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The Working Dead: The Posthumous Career of Kurt Vonnegut

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Kurt Vonnegut was one of the most influential American writers of the 20th century. All signs point to the author holding the same place in the 21st century, despite the fact that he died April 11, 2007. The late Vonnegut has accomplished more dead than most of us will alive, from social media celebrity to indie film success. We’d expect nothing less from the ironic author who wrote in Slaughterhouse Five, “How nice—to feel nothing, and still get full credit for being alive.”

1. RT @Kurt_Vonnegut

Vonnegut's a Twitter star. The @Kurt_Vonnegut Twitter account (not verified, natch) tweets the late writer's quotes and has 169,666 followers and counting. Meanwhile, he only follows @TheMarkTwain. (The two writers probably would’ve followed each other in real life, if they’d had the chance. Their work is frequently compared. Vonnegut called Twain an “American saint” and even named his first son after him.) Like any major celebrity, Vonnegut also has a few other Twitter accounts dedicated to him, including @Zombie_Vonnegut. If you think Vonnegut’s funny in 140 characters, you should read one of his books.

2. Check Out the Vonnegut Library

Vonnegut said, "The America I love still exists at the front desks of our public libraries." In fall 2010, his hometown of Indianapolis opened the Vonnegut Memorial Library in his honor. The building is part library, part museum and showcases a replica of Vonnegut's writing studio and some of those famous rejection letters he talked about. Writer Corey Michael Dalton recently lived, worked, and slept in the front window for "Locked Up with Vonnegut," part of Banned Books Week. Guests can type messages on the late writer’s typewriter, which are then tweeted from the Twitter account @kurtstypewriter.

3. All Eyez on Kurt Vonnegut

Vonnegut’s the Tupac of America literature—the posthumous hits just keep coming. His latest book, We Are What We Pretend To Be: The First and Last Works, contains one of Vonnegut's first novellas and the establishing chapters of his last novel. Three other collections have been published since his death: a collection of short stories, drawings, and essays called Armageddon in Retrospect in 2008; the unpublished short story collections Look at the Birdie in 2009; and While Mortals Sleep in 2011. Back in April, Vonnegut's writings from his college newspaper days were published in the Amazon eBook, Kurt Vonnegut: The Cornell Sun Years 1941–1943. What's next? 50 Shades of Kilgore Trout?

4. Digital Luddite


Photo Courtesy of davitydave's flickr photostream.

Before the release of Look at the Birdie, some of Vonnegut's unpublished short stories were made available as e-books. Now you can access all of his work via e-reader. Vonnegut was a proud Luddite who wrote in longhand and used a typewriter long after most writers switched over to a computer. We wonder if the book-loving technology critic would have found the digitalization of his work—and books, in general—ominous, or a good use of “damn fool computers.”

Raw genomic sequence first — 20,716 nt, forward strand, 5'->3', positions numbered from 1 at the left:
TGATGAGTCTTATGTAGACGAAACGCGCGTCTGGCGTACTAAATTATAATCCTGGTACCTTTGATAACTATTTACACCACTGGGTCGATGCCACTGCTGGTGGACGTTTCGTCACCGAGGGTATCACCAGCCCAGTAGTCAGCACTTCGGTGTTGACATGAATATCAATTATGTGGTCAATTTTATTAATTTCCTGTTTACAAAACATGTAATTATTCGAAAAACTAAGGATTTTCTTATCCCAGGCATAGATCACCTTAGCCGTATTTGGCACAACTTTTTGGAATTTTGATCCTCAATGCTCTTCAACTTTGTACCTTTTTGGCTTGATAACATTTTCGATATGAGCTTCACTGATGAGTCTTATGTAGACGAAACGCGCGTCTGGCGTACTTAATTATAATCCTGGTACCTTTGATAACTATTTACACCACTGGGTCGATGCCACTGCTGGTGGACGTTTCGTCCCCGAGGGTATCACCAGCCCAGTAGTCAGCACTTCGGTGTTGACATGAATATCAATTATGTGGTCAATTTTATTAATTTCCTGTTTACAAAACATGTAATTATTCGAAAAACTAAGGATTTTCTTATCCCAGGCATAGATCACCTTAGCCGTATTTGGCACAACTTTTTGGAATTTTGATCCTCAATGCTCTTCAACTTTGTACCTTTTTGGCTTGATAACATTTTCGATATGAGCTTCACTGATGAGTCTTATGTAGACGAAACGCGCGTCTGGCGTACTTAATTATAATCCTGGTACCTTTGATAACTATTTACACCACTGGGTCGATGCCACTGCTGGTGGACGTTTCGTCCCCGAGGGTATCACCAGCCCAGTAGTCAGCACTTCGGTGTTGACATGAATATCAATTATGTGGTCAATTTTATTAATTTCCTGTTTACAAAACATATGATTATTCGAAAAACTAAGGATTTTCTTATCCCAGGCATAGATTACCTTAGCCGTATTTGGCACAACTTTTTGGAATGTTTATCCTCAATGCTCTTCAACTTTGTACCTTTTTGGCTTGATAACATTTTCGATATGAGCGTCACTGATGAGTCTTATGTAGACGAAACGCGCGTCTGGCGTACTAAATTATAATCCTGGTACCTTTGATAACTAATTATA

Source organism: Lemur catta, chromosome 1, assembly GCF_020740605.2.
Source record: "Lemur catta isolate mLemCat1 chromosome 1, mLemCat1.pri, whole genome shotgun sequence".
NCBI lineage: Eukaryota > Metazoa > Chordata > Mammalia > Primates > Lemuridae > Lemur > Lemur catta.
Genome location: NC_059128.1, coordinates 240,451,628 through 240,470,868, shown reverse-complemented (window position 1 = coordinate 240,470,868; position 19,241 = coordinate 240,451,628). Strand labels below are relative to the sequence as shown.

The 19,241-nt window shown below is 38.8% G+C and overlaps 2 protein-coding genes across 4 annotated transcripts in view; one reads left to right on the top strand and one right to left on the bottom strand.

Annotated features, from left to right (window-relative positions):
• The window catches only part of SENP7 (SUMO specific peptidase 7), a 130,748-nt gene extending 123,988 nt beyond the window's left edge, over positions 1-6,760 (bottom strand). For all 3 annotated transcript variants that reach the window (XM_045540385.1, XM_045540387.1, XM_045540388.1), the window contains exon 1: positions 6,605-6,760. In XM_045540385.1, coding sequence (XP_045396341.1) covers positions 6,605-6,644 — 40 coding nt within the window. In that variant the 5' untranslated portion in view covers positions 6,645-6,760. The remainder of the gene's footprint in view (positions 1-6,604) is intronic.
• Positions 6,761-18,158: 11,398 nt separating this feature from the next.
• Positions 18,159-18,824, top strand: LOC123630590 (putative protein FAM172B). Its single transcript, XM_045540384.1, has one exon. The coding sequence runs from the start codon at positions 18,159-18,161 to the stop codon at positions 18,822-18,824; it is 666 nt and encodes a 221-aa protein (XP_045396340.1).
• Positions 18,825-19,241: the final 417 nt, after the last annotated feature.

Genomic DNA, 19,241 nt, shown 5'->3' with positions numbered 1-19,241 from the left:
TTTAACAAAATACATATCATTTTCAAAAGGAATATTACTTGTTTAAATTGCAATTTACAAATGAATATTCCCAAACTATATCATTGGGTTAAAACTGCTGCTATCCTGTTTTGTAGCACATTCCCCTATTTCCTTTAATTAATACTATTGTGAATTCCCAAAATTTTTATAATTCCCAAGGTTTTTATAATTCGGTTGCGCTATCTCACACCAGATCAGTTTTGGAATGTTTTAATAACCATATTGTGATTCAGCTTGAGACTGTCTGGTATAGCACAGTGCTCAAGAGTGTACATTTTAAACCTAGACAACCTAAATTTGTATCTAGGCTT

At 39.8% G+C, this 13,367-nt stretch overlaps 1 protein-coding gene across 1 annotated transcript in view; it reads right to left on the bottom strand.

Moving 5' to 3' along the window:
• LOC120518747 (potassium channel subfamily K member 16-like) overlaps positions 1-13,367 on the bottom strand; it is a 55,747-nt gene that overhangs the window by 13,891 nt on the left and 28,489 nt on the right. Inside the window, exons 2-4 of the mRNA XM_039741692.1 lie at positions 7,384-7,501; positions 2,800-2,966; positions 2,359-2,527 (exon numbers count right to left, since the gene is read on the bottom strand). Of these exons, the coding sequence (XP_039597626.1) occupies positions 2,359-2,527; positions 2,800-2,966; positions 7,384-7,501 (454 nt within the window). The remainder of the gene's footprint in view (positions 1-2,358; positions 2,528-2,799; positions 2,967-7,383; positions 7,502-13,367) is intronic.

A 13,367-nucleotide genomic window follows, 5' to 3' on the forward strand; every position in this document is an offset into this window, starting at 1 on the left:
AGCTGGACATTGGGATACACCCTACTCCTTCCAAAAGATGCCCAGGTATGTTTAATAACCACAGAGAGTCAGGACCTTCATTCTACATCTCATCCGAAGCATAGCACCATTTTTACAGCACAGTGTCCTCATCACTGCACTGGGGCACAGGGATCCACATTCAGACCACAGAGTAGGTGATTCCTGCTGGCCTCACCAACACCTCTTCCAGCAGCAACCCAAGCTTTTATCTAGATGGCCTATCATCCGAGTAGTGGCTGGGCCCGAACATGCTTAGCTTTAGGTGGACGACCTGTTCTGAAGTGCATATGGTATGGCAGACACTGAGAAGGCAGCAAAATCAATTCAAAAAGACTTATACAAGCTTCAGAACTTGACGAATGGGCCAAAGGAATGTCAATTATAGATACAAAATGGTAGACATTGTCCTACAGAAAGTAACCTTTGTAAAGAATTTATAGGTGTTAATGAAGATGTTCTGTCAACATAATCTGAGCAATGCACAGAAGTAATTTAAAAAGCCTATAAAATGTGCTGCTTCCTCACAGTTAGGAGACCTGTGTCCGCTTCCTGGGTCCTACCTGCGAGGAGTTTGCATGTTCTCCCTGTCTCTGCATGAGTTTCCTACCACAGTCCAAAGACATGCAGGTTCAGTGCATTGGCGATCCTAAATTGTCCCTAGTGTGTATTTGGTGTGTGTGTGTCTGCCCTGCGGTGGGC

5. The Third Adaptation’s a Charm

Vonnegut's 1961 short story "Harrison Bergeron" is set in 2081 when all Americans are forced to be equal in not only rights, but also abilities. No one’s smarter, richer, or ahem, more prolific than anyone else. The dystopic work has been adapted for the screen three times. Vonnegut praised the short film version Harrison Bergeron released a year before his death. He might've liked the latest reworking even better: the 2009 short film 2081 is the closest adaptation of “Harrison Bergeron” yet. The sci-fi film runs 25 minutes and cost only $100,000 to produce, yet it's one of IMDB's most popular short films.

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iStock // Ekaterina Minaeva
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Man Buys Two Metric Tons of LEGO Bricks; Sorts Them Via Machine Learning
May 21, 2017
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iStock // Ekaterina Minaeva

Jacques Mattheij made a small, but awesome, mistake. He went on eBay one evening and bid on a bunch of bulk LEGO brick auctions, then went to sleep. Upon waking, he discovered that he was the high bidder on many, and was now the proud owner of two tons of LEGO bricks. (This is about 4400 pounds.) He wrote, "[L]esson 1: if you win almost all bids you are bidding too high."

Mattheij had noticed that bulk, unsorted bricks sell for something like €10/kilogram, whereas sets are roughly €40/kg and rare parts go for up to €100/kg. Much of the value of the bricks is in their sorting. If he could reduce the entropy of these bins of unsorted bricks, he could make a tidy profit. While many people do this work by hand, the problem is enormous—just the kind of challenge for a computer. Mattheij writes: